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Title | High-frequency limits of carbon nanotube transistors |
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Chen, Li |
Publisher | University of British Columbia |
Date Issued | 2008 |
Description | This thesis is focused on the high-frequency performance of carbon nanotube field-effect transistors (CNFETs). Such transistors show their promising performance in the nanoscale regime where quantum mechanics dominates. The short-circuit, common-source, unity-current-gain frequency ft is analyzed through regional signal-delay theory. An energy-dependent effective-mass feature has been added to an existing SP solver and used to compare with results from a constant-effective-mass SP solver. At high drain bias, where electron energies considerably higher than the edge of the first conduction sub-band may be encountered, ft for CNFETs is significantly reduced with respect to predictions using a constant effective mass. The opinion that the band-structure-determined velocity limits the high-frequency performance has been reinforced by performing simulations for p-i-n and n-i-n CNFETs. This necessitated incorporating band-to-band tunneling into the SP solver. Finally, to help put the results from different CNFETs into perspective, a meaningful comparison between CNFETs with doped-contacts and metallic contacts has been made. Band-to-band tunneling, which is a characteristic feature of p-i-n CNFETs, can also occur in n-i-n CNFETs, and it reduces the ft dramatically. |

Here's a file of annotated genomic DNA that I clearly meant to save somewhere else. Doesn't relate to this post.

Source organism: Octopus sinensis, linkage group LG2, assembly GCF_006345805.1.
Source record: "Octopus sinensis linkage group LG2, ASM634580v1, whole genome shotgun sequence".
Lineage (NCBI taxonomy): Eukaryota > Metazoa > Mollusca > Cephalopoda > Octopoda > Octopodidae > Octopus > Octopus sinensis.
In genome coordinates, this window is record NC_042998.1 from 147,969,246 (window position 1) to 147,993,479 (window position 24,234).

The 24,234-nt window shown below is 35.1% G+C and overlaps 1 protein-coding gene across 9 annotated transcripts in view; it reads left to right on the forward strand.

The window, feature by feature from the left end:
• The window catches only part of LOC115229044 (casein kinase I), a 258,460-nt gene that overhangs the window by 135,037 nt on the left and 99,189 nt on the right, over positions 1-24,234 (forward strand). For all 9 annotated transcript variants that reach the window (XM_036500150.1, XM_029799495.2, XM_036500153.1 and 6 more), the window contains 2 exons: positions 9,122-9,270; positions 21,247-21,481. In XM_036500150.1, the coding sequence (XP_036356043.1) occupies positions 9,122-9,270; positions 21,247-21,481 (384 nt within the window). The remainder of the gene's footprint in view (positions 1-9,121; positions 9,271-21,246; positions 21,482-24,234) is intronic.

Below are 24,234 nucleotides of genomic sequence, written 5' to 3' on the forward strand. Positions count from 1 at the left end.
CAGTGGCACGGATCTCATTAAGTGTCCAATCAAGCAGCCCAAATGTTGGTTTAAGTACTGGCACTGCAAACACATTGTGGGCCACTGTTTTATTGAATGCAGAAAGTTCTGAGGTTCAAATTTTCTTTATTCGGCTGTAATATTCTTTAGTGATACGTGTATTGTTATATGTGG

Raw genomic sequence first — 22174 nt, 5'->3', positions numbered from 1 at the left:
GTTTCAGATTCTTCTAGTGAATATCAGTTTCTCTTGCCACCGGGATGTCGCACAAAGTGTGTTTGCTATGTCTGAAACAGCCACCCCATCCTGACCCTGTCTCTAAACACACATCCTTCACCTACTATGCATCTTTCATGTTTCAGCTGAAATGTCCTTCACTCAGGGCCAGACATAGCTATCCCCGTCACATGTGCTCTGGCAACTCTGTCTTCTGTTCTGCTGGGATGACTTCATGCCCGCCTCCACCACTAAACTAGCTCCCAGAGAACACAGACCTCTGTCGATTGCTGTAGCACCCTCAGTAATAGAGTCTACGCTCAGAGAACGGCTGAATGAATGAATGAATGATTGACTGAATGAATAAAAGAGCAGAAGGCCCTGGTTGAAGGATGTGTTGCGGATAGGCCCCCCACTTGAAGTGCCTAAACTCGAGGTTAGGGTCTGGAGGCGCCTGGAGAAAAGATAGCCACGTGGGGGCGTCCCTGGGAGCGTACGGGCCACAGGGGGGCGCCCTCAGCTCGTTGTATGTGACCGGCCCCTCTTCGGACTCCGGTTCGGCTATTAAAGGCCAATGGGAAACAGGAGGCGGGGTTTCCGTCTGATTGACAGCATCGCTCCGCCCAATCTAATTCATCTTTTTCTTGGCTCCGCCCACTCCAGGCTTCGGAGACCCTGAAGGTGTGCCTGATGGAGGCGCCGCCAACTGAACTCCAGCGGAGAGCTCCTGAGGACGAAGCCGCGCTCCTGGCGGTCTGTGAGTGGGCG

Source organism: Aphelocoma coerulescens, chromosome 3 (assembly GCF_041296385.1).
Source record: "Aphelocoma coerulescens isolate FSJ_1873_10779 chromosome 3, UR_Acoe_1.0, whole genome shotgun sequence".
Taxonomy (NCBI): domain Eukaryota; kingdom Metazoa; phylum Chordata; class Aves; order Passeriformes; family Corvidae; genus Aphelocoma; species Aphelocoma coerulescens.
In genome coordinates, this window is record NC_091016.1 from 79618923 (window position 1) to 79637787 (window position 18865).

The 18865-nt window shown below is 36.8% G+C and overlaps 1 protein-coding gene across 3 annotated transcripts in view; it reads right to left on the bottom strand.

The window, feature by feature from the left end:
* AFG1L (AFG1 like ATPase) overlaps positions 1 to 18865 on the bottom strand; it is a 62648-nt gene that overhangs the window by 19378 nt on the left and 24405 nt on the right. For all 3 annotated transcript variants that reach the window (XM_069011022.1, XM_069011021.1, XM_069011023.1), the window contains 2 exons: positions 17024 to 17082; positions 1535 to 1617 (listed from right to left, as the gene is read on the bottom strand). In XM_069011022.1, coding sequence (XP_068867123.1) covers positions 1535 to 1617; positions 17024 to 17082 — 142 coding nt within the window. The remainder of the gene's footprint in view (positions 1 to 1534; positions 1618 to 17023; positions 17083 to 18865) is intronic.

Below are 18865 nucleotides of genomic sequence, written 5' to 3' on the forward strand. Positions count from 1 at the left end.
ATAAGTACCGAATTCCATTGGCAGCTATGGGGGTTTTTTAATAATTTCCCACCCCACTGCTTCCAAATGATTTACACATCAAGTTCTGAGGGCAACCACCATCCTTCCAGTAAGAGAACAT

Extent | 1086231 bytes |
Subject |
Carbon nanotube FET High frequency transistor |
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Thesis/Dissertation |
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File Format | application/pdf |
Language | eng |
Date Available | 2008-10-07 |
Provider | Vancouver : University of British Columbia Library |
Rights | Attribution-NonCommercial-NoDerivatives 4.0 International |
DOI | 10.14288/1.0066682 |
URI | http://hdl.handle.net/2429/2486 |
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Master of Applied Science - MASc |
Program |
Electrical and Computer Engineering |
Affiliation |
Applied Science, Faculty of Electrical and Computer Engineering, Department of |
Degree Grantor | University of British Columbia |
Graduation Date | 2008-11 |
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UBCV |
Scholarly Level | Graduate |
Rights URI | http://creativecommons.org/licenses/by-nc-nd/4.0/ |